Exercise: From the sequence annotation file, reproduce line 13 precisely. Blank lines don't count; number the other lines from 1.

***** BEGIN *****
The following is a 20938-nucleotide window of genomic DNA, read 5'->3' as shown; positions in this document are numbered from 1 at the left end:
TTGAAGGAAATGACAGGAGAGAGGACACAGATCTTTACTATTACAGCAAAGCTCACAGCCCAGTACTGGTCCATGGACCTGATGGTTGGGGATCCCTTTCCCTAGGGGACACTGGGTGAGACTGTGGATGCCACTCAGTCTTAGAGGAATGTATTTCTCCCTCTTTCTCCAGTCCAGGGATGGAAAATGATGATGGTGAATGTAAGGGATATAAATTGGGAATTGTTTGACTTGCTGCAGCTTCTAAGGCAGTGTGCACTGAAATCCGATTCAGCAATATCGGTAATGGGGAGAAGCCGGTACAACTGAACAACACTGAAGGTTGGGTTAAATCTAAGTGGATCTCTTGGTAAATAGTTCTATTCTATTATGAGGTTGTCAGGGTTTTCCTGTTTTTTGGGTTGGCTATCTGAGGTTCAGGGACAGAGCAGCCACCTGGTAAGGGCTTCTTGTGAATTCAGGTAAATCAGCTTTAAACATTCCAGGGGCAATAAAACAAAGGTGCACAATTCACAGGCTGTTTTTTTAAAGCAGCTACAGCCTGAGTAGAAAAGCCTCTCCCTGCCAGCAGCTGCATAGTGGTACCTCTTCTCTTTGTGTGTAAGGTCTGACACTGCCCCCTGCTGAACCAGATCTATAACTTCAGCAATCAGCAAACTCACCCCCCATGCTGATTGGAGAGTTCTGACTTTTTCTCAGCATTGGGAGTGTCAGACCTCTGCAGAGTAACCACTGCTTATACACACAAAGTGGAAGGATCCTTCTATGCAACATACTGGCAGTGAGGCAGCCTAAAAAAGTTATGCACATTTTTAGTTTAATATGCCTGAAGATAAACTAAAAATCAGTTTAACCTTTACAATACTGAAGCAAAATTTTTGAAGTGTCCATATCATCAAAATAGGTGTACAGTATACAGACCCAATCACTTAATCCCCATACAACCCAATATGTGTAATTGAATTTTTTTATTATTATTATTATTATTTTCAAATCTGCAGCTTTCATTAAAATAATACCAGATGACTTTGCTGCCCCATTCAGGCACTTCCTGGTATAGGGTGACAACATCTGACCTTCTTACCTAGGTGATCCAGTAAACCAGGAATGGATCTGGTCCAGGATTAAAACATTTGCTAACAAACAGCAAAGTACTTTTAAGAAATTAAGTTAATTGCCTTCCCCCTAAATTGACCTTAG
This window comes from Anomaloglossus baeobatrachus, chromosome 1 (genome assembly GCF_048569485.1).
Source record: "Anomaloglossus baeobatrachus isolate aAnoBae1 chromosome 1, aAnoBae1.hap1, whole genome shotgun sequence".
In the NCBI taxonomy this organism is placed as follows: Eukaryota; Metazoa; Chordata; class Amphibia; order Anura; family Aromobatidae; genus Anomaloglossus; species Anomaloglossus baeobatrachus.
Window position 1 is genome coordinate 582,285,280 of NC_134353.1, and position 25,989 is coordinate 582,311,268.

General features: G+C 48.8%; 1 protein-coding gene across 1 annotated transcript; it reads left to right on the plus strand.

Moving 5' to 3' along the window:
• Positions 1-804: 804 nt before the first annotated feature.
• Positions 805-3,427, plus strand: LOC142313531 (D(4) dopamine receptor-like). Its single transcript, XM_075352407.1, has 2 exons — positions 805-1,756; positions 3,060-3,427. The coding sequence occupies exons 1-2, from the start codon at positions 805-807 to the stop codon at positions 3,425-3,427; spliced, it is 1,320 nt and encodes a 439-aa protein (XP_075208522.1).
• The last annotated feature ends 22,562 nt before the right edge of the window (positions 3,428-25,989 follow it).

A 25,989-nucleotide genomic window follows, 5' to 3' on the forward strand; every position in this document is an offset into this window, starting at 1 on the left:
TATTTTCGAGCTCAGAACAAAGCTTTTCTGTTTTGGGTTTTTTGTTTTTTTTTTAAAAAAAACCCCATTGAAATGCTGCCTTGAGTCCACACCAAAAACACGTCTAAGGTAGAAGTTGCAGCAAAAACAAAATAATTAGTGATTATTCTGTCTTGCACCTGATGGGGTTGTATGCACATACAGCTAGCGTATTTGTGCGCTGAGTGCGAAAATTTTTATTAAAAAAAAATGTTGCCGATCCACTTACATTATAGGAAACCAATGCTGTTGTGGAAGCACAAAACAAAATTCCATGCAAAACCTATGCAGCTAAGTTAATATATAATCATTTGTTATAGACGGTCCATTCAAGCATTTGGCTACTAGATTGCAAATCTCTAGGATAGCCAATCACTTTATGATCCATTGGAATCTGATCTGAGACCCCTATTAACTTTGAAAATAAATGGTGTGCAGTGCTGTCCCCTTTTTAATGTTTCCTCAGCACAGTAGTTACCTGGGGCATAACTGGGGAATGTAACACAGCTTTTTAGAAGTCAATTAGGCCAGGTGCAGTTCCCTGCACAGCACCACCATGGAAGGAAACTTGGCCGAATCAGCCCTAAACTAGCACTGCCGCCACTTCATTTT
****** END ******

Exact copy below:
TATTTTCGAGCTCAGAACAAAGCTTTTCTGTTTTGGGTTTTTTGTTTTTTTTTTAAAAAAAACCCCATTGAAATGCTGCCTTGAGTCCACACCAAAAACACGTCTAAGGTAGAAGTTGCAGCAAAAACAAAATAATTAGTGATTATTCTGTCTTGCACCTGATGGGGTTGTATGCACATACAGCTAGCGTATTTGTGCGCTGAGTGCGAAAATTTTTATTAAAAAAAAATGTTGCCGATCCACTTACATTATAGGAAACCAATGCTGTTGTGGAAGCACAAAACAAAATTCCATGCAAAACCTATGCAGCTAAGTTAATATATAATCATTTGTTATAGACGGTCCATTCAAGCATTTGGCTACTAGATTGCAAATCTCTAGGATAGCCAATCACTTTATGATCCATTGGAATCTGATCTGAGACCCCTATTAACTTTGAAAATAAATGGTGTGCAGTGCTGTCCCCTTTTTAATGTTTCCTCAGCACAGTAGTTACCTGGGGCATAACTGGGGAATGTAACACAGCTTTTTAGAAGTCAATTAGGCCAGGTGCAGTTCCCTGCACAGCACCACCATGGAAGGAAACTTGGCCGAATCAGCCCTAAACTAGCACTGCCGCCACTTCATTTT